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What is the difference between:

            catch
            {
                MessageBox.Show("Error.");
            }

and:

            catch (Exception ex)
            {
                MessageBox.Show("Error.");
                //we never use ex, so is it better to use catch without arguments?
            }
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Read this: msdn.microsoft.com/en-us/library/0yd65esw(VS.80).aspx –  JonH Nov 4 '11 at 13:21
    
In the second case, use catch (Exception) if you want to catch that type or derived types of exceptions, but don't want to know the details. Otherwise you'll get a warning and declare a variable when one isn't needed –  Kieren Johnstone Nov 4 '11 at 13:23

4 Answers 4

up vote 22 down vote accepted

As of .NET 2, if you don't tweak the configuration? Nothing.

Before then, or with some config tweak I can't remember precisely, there was the possibility of an exception being thrown from unmanaged code which didn't get converted into an Exception-compatible object.

Note that there's another option in between, where you specify the type but no variable:

catch (Exception)
{
   ...
}

Personally I'd be very wary of catching an exception without even logging it. It may be required if you're calling a boneheaded API, but it's generally best avoided.

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"there was the possibility of an exception being thrown from unmanaged code which didn't get ..." So from 2.0 onward it gets converted to Exception compatible ? i.e. now anything thrown by managed or unmanaged will be caught by catch (Exception e){} as well. Btw, I did try to experiment with Outlook Interop Library but not sure how to get a legimate unmanaged code error. –  devanalyst May 18 '13 at 14:43
    
@devanalyst: Yes, I believe everything is converted to Exception now. –  Jon Skeet May 18 '13 at 14:53

Generally you should catch specific errors first.

But if you go for catching a general Exception like you do I'd say use the second case:

catch (Exception ex)
{
     MessageBox.Show("Error.");
     //we never use ex, so is it better to use catch without arguments?
}

this can help you with debbuging since the variable contains the stack trace, exception message...etc. Which you can use for logging the error or something that will help you preventing it.

Be very carefull using this approach, though:

MessageBox.Show("Error.");

Not keeping track of your errors somewhere(like a log file) can cause a really big mess.

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The exception data is reachable anyway. If you step into an exception without a variable, a symbol will show up that will show you exception data. –  GeirGrusom Nov 4 '11 at 13:24
    
@GeirGrusom - yes, but you can't use that info for logging in a file or something can we? –  Bojan Skrchevski Nov 4 '11 at 13:25
    
@GeirGrusom sure, you can see the exception when you're debugging, but you don't have a reference to it to use in logging or displaying the appropriate message to the user. –  DOK Nov 4 '11 at 13:28
    
Fala Bojan :))) –  petko_stankoski Nov 6 '11 at 11:39

I think they are the same. But the second case raised a compiler warning because you declare an exception you didn't use. I rather like the first one because you say explicitly that you don't use the exception. There is also a third one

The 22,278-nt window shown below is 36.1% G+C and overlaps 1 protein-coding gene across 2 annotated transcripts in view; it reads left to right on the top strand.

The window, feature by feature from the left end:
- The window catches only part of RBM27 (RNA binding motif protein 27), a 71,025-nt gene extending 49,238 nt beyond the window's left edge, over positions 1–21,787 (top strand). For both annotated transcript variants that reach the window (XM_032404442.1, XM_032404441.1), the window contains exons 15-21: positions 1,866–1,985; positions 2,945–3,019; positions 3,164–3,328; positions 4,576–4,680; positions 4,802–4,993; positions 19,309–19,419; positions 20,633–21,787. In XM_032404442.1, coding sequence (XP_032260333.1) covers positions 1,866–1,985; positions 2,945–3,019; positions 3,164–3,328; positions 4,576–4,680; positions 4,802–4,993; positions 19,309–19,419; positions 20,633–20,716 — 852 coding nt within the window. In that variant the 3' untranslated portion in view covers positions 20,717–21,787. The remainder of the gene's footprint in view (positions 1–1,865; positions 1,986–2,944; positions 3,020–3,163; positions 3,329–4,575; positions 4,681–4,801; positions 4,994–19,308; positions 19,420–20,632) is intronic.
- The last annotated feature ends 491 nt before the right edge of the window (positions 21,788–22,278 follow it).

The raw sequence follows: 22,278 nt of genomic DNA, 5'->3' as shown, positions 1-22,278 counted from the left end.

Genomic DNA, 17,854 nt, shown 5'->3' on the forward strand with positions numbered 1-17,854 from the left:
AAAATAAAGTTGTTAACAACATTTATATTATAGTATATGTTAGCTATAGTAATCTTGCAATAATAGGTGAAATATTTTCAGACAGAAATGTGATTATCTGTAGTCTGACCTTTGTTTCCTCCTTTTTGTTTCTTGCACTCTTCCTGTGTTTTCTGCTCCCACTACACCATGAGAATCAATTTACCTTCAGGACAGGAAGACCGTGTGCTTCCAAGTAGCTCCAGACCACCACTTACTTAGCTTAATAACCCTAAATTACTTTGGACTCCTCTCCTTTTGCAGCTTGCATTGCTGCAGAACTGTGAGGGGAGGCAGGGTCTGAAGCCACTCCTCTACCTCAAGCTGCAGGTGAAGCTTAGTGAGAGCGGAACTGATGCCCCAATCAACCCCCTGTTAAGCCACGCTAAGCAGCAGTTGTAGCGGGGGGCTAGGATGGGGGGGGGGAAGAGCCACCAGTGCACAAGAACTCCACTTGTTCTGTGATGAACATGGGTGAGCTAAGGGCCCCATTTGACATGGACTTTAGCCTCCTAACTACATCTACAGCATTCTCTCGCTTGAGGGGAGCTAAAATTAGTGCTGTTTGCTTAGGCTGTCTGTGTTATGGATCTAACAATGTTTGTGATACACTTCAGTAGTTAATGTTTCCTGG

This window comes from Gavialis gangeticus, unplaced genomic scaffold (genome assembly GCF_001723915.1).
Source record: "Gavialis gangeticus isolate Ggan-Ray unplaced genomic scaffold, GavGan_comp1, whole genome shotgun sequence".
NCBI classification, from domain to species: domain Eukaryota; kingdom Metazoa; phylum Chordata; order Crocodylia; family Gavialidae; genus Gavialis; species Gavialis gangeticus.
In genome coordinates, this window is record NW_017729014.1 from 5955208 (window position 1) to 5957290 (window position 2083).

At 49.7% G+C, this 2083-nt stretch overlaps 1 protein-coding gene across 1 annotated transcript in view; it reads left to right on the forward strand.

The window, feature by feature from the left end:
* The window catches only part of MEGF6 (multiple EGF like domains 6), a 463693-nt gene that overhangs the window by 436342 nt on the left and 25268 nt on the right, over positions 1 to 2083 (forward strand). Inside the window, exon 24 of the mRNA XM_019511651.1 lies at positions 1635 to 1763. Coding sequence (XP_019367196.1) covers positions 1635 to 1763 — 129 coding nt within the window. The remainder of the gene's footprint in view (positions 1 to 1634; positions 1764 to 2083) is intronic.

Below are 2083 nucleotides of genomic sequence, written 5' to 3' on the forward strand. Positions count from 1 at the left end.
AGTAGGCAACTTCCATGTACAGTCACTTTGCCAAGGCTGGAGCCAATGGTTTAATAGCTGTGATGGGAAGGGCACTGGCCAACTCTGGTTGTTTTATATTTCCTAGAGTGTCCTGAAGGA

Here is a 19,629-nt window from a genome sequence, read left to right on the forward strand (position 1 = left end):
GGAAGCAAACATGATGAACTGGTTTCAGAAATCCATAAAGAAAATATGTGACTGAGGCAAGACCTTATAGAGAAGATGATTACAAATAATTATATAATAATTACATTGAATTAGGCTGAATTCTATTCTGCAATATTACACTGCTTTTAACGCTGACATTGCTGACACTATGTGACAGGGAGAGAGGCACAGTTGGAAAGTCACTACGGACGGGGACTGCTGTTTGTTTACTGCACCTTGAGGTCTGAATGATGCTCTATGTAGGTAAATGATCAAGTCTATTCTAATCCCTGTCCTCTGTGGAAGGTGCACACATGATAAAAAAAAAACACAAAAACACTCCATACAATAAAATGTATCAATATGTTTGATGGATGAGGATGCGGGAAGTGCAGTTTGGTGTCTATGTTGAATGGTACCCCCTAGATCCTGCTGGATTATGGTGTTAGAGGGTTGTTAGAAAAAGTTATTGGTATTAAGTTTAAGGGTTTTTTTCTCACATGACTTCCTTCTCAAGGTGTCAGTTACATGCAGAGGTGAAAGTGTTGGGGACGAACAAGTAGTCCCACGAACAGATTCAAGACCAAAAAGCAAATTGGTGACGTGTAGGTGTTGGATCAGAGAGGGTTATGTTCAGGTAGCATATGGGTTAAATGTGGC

catch (Exception)
{
    //do something
}

if you want to specify the type of exception but doesn't care about the exception itself.

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In your second example you can reference exception data, like the stack trace, source, etc. It also gives a general message that is sometimes helpful. It tells you WHY you suffered an exception which is important when debugging.

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1  
I think you missed the point, the first one catches all exceptions, the second one catches .NET exceptions –  Kieren Johnstone Nov 4 '11 at 13:22
    
Actually all they asked was what the difference is between two catch examples and that's the difference. Either you reference the exception or you don't. And so you know, both examples catch all .Net exceptions. Any exception you catch will be a ".Net exception" because this is C#. It's also important to note that all exceptions have the Exception class in their inheritance tree because an exception class must inherit it either directly or indirectly by inheriting from another class that has inherited the Exception class. –  jlafay Nov 4 '11 at 13:39
    
you are mistaken, some exceptions do not inherit from Exception. Ones created by user code, or C# code do, but some others do not –  Kieren Johnstone Nov 4 '11 at 14:33
    
I really hate to get sucked into your trolling but I've understood it that in order to throw an exception you have to inherit from Exception. So I tried out what you said, created a class and then tried to throw a new instance of it. It resulted in an exception with this message "The type caught or thrown must be derived from System.Exception". And what in the world do you mean by "C# code do, but some others do not". Considering your reputation, I'm really shocked that you didn't know trivial exception handling/behavior. –  jlafay Nov 4 '11 at 14:56
2  
jlafay - Again, you are mistaken. Some unmanaged code (i.e. not C# and not .NET) throw exceptions that are not derived from Exception. Why would you assume I'm trolling? –  Kieren Johnstone Nov 4 '11 at 17:32

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